The only thing holding you back is pride, and working 7 days a week is going to burn you out completely at some point.

Take her up on the offer of riding one of her horses, and do something nice for her when you have the time and money.
Cinder, SamBadger, Kelli and 3 others like this.
    08-01-2012, 10:39 AM
Originally Posted by Speed Racer    
Your instructor is being amazingly understanding, and you should take her up on her wonderful offer.

The only thing holding you back is pride, and working 7 days a week is going to burn you out completely at some point.

Take her up on the offer of riding one of her horses, and do something nice for her when you have the time and money.
I already feel burnt out and I feel bad for my family, friends and boy friend because I had a huge breakdown. I really really want to take her up on her offer, but I still don't feel right about it. I'd offer work around the barn, but I don't have any time. I have to leave for work now actually, thank goodness it's a short day.
    08-01-2012, 10:49 AM
I say take the offer. Maybe find a way to put aside $10 a week and get your lesson at the end of the month. Sounds like you need a break, so I would take her up in it if I were you.
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    08-01-2012, 11:01 AM
Take her up on the offer. When you're there try to spend maybe an hour or so doing little things so you'l won't feel so poorly about it. There's always little things that can be done - sweep, clean their bathroom, toss some hay, fill water buckets. You may not be able to work a full or half day for her but little things you could do to help would surely be appreciated and help you too. What if you work your regular job 5 days a week and give me of your free mornings to the trainer and give her a half days work? The horse time will make you feel good and so will the physical activity. So many people feel better just being around horses! You'd still have a full day and the rest of that day unscheduled so you'll have time to do other things too.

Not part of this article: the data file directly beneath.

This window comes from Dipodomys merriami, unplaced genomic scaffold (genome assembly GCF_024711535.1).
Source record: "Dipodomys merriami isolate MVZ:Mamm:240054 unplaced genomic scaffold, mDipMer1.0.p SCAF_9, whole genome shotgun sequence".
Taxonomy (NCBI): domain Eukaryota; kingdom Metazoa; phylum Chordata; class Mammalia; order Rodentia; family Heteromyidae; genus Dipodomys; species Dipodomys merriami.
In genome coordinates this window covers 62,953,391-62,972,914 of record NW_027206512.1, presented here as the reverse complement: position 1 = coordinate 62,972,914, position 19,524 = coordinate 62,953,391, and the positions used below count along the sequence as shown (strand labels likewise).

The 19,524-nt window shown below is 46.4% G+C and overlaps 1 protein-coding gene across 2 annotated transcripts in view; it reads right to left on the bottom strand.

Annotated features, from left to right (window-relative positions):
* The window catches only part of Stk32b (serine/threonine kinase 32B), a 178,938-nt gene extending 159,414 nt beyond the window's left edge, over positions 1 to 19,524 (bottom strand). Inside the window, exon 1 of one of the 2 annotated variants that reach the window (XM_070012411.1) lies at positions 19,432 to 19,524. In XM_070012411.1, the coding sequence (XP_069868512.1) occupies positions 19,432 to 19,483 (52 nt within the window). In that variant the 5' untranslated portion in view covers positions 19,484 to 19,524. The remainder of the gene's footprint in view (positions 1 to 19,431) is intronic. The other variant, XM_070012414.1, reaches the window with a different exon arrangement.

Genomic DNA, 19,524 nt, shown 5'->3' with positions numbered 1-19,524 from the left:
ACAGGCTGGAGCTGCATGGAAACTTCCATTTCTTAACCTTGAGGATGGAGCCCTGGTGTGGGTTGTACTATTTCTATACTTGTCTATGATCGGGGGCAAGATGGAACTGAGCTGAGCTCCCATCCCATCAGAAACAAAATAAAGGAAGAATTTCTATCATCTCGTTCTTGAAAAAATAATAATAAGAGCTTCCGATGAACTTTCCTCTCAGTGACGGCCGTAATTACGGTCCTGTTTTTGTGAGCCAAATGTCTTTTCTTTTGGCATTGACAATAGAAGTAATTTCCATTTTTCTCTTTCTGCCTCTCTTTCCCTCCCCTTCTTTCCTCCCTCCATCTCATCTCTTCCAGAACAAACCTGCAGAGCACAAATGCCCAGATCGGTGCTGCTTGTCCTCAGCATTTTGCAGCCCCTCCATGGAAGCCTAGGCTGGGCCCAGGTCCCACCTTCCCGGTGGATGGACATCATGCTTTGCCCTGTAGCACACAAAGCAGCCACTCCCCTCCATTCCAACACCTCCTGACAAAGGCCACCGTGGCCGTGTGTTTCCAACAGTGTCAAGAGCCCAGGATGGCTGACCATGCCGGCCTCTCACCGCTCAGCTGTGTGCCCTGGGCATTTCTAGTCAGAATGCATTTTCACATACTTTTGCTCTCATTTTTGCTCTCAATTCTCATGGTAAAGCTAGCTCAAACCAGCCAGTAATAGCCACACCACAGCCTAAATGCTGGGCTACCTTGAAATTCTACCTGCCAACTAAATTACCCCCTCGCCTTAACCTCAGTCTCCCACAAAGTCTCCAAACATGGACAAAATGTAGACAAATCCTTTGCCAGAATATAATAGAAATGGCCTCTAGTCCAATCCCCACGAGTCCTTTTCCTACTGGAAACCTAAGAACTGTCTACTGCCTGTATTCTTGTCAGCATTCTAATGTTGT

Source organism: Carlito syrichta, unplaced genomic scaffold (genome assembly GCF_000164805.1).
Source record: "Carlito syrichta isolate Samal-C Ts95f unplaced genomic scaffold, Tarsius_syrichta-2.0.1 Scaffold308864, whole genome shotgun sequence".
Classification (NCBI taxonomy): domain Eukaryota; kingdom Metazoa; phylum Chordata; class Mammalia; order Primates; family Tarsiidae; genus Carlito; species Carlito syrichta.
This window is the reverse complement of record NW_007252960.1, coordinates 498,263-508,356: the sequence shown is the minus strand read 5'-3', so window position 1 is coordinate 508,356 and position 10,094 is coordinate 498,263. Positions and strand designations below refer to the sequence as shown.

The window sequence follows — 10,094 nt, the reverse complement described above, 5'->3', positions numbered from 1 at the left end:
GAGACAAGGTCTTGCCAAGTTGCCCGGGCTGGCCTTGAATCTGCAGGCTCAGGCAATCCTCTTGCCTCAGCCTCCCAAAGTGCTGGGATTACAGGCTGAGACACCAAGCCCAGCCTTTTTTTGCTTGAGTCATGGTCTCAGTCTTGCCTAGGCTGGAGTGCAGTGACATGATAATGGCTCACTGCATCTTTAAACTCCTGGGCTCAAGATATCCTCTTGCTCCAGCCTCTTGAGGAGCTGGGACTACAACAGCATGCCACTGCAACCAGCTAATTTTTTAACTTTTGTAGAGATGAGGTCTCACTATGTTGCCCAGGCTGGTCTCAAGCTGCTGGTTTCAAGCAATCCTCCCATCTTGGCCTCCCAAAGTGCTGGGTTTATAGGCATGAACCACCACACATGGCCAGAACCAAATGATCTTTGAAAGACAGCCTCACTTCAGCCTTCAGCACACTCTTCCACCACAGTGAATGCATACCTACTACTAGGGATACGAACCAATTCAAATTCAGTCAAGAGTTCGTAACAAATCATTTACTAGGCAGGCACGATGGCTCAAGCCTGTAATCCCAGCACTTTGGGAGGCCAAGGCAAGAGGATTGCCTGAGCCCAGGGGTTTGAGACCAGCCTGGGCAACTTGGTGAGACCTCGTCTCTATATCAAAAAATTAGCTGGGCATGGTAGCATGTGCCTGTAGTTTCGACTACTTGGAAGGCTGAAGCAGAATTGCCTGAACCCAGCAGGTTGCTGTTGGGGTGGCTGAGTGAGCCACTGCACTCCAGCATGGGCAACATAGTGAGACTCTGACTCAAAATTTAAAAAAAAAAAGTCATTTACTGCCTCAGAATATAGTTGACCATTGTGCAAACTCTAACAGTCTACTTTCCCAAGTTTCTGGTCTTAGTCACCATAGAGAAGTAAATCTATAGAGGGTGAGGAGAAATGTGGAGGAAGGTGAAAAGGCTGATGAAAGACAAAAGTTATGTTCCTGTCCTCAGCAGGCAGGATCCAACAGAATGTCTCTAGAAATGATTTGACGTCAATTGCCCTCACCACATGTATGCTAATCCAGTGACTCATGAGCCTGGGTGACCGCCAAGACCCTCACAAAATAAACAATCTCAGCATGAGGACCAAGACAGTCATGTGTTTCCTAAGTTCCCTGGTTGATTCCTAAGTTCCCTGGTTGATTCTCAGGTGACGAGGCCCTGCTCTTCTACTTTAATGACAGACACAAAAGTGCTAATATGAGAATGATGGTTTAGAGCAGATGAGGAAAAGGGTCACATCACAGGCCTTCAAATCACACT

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    08-01-2012, 11:04 AM
There's nothing wrong with taking a hiatus from lessons. Sure, your riding skills might not improve a whole lot in the next little while but you'll be surprised how little you'll forget. Especially if you can still ride.

I understand not wanting to ride the horse for free, but as you're this concerned about it in the first place, I doubt you're in danger of becoming a demanding mooch. I like what Speed Racer said - do something nice for her when you have the time and money.